Competitions nos. 64A and 64B: results

Gerald Bullett produces an A competition that is not too dissimilar from Squire’s request in the previous week: another Ode, although this one involves translation. The model is Sainte-Beuve, whose poem is the source of the subject, ‘Ode To Rhyme’. You can read the original here. As almost always, T.E. Casson is the first to be commended (perhaps he had started by now to wonder if it would take a year for his turn to come round again). Marion Peacock and Guy Innes come close, but it is the old warhorse, Seacape, who snaffles the top prize, and, as I’ve remarked before, when he wins, it’s often the case that Pibwob is in the frame as well. He gets the runner-up’s half-guinea. Seacape is always praised for his elegance. See what you think.



These two poems very clearly illustrate the traditionalism of the judges, and, I suspect, many of the readers.

The B competition asks – yet again – for epigrams. There had been some rumblings against the League of Nations, especially in the Daily Express (Beaverbrook still pushing his Empire Crusade). The first two winners (who split their guinea) are Mariamne and Prudence (her first win at last), but the third name is that of (Edward) Jerrard Tickell, who gains the second prize. Tickell (1905-1966), who was Irish,  was to become a highly successful novelist and writer, and to have two particular successes with his memoir of Odette, the special agent, and with a novel in 1951 called Appointment With Venus, which was turned into a film starring David Niven. His wife was a well-known spiritualist, Renee Haynes. There is a good bibliography of his work here.

Jerrard Tickell

Here are the three squibs:


Competitions nos. 63A and 63B: results

J.C.Squire firstly requests an ode in May dealing with May’s weather conditions. The model given to use is Sir William Watson’s Ode, which can be read here. A good-sized entry is cut down for not following Watson’s original (Watson was still living at the time, although in parlous conditions in comparison to his earlier life. He had been unlucky to be passed over on the death of Tennyson for the post of Laureate – he’d had a breakdown. His own ode on the coronation of Edward VII received much more praise than the – admittedly awful – Alfred Austin’s. When Austin died, he was once again passed over, probably because of the savage political character of some of his poems, and probably also because he had written a very slighting poetic reference to Asquith’s wife).

Commendations to T.E.Casson, Pibwob, Seacape, L.V.Upward, Gertrude Pitt, Lester Ralph and some other familiar names, to which we can add B.A.Ohlson, who was later a naval officer in the Ceylon R.N.V.R, and whose full name was Basil Amyas Ohlson (1913 – so still 18 at this point! – 1990). ‘Prudence’ would have won had she not departed every seventh line from the given form, and therefore has to suffer the indignity of seeing the whole entry published for no reward.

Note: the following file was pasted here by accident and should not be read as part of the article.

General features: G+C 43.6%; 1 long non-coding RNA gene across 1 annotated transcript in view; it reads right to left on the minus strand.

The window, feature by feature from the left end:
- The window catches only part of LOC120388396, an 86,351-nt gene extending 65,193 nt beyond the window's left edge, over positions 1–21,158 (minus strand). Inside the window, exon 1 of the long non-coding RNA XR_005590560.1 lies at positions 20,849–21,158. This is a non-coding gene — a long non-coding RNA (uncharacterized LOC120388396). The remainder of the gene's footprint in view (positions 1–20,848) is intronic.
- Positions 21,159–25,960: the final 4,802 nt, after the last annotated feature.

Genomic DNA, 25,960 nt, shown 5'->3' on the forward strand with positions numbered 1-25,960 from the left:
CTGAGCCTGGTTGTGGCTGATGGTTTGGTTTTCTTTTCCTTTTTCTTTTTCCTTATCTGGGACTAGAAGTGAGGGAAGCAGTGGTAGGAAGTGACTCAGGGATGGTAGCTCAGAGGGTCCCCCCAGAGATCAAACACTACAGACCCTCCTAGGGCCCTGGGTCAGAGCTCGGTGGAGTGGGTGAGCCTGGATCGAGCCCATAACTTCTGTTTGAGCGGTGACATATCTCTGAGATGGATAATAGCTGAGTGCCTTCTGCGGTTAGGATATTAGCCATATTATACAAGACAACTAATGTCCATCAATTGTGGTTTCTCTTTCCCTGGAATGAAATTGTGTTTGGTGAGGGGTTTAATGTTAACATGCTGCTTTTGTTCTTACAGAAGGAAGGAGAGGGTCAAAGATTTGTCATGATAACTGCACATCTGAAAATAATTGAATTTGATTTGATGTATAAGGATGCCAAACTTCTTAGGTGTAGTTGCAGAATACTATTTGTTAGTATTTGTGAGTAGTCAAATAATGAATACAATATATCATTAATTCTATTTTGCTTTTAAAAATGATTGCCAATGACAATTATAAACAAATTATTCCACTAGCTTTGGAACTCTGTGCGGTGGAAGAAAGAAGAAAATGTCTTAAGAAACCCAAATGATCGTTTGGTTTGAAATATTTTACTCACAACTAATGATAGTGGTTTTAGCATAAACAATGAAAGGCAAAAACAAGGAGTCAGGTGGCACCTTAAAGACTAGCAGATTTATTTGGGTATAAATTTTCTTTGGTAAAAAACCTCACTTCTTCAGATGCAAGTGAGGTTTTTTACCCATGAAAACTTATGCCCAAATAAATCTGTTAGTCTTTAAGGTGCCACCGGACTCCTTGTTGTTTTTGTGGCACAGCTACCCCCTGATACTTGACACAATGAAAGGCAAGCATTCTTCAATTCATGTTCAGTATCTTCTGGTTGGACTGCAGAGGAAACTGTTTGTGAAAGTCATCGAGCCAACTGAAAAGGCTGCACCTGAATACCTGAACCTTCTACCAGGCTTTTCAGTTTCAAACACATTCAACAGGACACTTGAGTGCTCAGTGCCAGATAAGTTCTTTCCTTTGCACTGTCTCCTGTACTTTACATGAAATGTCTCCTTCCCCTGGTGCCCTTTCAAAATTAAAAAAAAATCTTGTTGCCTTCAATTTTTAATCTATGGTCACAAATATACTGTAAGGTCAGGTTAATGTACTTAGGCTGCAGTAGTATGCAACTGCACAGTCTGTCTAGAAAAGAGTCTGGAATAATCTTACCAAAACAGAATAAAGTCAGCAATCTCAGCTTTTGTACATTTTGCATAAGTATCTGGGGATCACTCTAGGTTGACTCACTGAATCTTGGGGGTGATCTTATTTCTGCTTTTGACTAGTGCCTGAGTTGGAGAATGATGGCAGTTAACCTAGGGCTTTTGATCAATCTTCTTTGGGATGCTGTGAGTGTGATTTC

The winners, W.Hodgson Burnet and Dungrombe ( a new winner) have the two and a half guineas split between them.

WR Comp 63_0001



63B is the kind of competition Squire loves. The aim is to find twelve couples of English proverbs that flatly contradict one another. Or as he puts it,’ a superfoetation of apophthegmatical wisdom leaves me dizzy.’ A lot of ‘He who hesitates is lost/ Look before you leap’ is sent in, but after commending in jovial style about twenty competitors for excellence, he picks Miss C. Harvey for the guinea, and Besta for the half:




Competitions nos. 62A and 62B: results

Martin Armstrong – and ready yourself, this is a red-letter day in one hitherto unhappy household – sets two competitions. 62A  points out that Sir J.C. Bose, the Indian scientist, has shown that vegetables are affected by stimulants, poisons, shocks and other ‘ills and good that man and beast are heir to”. It asks for a lyric (max 18 lines) rebuking the vegetarian for cruelty to vegetables.


Sir J.C.Bose

There are many commendations, mostly the regulars (Chauve-Souris, Seacape, Issachar, Gertrude Pitt, W. Hodgson Burnet, H.C.M. – and also an M.J.Dickson who is probably the literary scholar who contributed to English Studies in 1931). In the end, Armstrong actually draws lots, and the top prize goes to a new name, Nosnikrap (i.e. Parkinson spelled backwards), while L.V.Upward takes the half-guinea:

WR Comp 62

62B quotes Pope: ‘For what I have published, I can only hope to be pardoned; for what I have burned, I deserve to be praised’ – in the preface to his Poetical Works